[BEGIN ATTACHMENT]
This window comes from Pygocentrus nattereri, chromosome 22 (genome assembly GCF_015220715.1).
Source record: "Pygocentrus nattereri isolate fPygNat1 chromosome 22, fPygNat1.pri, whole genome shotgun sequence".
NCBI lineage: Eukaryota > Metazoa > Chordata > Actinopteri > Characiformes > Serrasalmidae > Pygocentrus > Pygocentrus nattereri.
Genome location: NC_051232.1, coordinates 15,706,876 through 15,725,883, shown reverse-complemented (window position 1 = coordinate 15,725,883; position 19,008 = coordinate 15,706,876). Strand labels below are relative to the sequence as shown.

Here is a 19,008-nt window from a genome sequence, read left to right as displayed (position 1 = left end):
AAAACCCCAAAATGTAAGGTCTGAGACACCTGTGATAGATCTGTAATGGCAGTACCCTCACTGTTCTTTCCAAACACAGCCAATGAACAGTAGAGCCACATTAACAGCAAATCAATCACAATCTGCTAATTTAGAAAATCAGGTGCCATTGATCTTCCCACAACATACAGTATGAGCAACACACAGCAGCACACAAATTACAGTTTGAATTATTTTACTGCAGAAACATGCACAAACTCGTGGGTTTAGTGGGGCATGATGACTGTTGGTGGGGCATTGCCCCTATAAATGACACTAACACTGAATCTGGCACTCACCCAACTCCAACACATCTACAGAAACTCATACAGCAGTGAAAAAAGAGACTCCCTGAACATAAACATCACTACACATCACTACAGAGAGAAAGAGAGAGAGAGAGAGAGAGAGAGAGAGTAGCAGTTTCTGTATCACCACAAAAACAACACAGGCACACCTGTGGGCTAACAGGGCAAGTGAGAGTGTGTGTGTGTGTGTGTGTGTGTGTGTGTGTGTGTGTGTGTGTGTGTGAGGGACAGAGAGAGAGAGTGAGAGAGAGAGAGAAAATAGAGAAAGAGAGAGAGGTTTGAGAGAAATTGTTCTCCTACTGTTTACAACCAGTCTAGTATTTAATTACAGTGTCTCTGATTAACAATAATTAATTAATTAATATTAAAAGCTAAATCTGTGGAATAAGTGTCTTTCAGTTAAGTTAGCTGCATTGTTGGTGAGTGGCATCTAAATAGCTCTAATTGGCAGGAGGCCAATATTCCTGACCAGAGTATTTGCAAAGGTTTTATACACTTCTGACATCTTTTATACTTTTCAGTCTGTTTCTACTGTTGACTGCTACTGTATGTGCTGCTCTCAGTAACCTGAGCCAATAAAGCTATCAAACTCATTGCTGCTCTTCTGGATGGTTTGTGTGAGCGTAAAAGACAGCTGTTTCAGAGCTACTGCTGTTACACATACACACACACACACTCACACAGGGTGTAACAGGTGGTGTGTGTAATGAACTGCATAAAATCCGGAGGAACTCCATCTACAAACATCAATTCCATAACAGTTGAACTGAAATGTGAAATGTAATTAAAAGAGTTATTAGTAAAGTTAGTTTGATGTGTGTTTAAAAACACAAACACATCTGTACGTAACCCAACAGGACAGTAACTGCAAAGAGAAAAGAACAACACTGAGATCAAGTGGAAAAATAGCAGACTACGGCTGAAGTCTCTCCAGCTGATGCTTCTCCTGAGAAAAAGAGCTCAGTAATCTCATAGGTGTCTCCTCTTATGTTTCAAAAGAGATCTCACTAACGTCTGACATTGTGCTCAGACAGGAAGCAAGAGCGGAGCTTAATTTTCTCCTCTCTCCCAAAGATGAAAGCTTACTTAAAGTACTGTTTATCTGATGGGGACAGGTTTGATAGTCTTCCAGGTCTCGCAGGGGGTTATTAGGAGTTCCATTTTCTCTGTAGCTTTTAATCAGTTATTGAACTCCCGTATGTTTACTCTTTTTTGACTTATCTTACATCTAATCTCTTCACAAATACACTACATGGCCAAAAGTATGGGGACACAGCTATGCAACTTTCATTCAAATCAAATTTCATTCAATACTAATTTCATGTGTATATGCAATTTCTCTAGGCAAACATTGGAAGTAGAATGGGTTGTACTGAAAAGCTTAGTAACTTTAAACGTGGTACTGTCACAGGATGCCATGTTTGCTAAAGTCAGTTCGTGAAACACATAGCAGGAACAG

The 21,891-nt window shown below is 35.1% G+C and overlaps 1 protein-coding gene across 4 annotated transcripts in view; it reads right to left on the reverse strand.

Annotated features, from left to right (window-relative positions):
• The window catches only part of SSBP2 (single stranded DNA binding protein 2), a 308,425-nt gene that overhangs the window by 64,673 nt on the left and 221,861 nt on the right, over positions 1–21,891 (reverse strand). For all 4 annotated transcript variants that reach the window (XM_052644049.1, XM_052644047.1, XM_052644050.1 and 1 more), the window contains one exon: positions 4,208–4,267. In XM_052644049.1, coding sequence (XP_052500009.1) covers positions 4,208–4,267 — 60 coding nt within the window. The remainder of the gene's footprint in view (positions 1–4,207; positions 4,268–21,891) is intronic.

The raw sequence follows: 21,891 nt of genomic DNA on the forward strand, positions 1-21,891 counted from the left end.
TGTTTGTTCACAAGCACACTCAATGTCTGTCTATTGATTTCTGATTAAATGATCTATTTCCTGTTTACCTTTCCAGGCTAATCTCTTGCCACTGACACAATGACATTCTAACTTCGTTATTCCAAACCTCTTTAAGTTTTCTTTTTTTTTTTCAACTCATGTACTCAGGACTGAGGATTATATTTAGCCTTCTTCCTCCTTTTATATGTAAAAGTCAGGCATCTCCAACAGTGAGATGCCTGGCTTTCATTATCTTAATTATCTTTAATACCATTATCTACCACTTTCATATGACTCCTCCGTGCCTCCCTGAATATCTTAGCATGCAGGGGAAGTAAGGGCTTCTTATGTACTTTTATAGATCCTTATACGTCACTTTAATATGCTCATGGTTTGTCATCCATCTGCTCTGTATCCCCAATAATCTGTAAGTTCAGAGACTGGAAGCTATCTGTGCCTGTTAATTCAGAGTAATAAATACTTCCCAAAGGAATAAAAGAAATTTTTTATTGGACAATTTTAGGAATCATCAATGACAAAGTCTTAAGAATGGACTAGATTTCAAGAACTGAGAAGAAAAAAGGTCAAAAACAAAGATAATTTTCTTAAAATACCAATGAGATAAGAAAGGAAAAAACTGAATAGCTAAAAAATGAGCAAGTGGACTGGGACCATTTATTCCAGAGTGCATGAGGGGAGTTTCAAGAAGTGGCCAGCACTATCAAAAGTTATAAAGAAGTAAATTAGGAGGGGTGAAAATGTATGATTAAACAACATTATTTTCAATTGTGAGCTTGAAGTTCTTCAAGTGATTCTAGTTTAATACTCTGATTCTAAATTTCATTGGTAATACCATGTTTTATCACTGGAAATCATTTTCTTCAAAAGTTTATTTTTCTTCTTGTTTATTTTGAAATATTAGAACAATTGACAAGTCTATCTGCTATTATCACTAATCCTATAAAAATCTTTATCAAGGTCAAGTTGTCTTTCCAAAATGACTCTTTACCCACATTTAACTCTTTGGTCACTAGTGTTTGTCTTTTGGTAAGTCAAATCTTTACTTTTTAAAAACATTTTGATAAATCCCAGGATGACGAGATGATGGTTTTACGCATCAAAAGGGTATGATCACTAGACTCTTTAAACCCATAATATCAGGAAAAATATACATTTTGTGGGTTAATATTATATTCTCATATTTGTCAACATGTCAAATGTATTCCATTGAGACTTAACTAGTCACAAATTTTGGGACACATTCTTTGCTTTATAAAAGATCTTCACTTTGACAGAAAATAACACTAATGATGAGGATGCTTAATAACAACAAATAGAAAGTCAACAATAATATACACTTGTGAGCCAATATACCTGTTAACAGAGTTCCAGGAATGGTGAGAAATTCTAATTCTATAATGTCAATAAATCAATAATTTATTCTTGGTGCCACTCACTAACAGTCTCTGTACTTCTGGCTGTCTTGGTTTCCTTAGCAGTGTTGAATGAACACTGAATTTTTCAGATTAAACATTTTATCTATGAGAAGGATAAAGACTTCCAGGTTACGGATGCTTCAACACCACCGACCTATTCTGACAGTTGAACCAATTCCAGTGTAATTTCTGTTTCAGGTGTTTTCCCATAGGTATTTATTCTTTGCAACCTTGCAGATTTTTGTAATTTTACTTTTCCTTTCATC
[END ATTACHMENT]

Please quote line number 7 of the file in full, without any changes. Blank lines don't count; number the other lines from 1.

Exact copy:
The 21,891-nt window shown below is 35.1% G+C and overlaps 1 protein-coding gene across 4 annotated transcripts in view; it reads right to left on the reverse strand.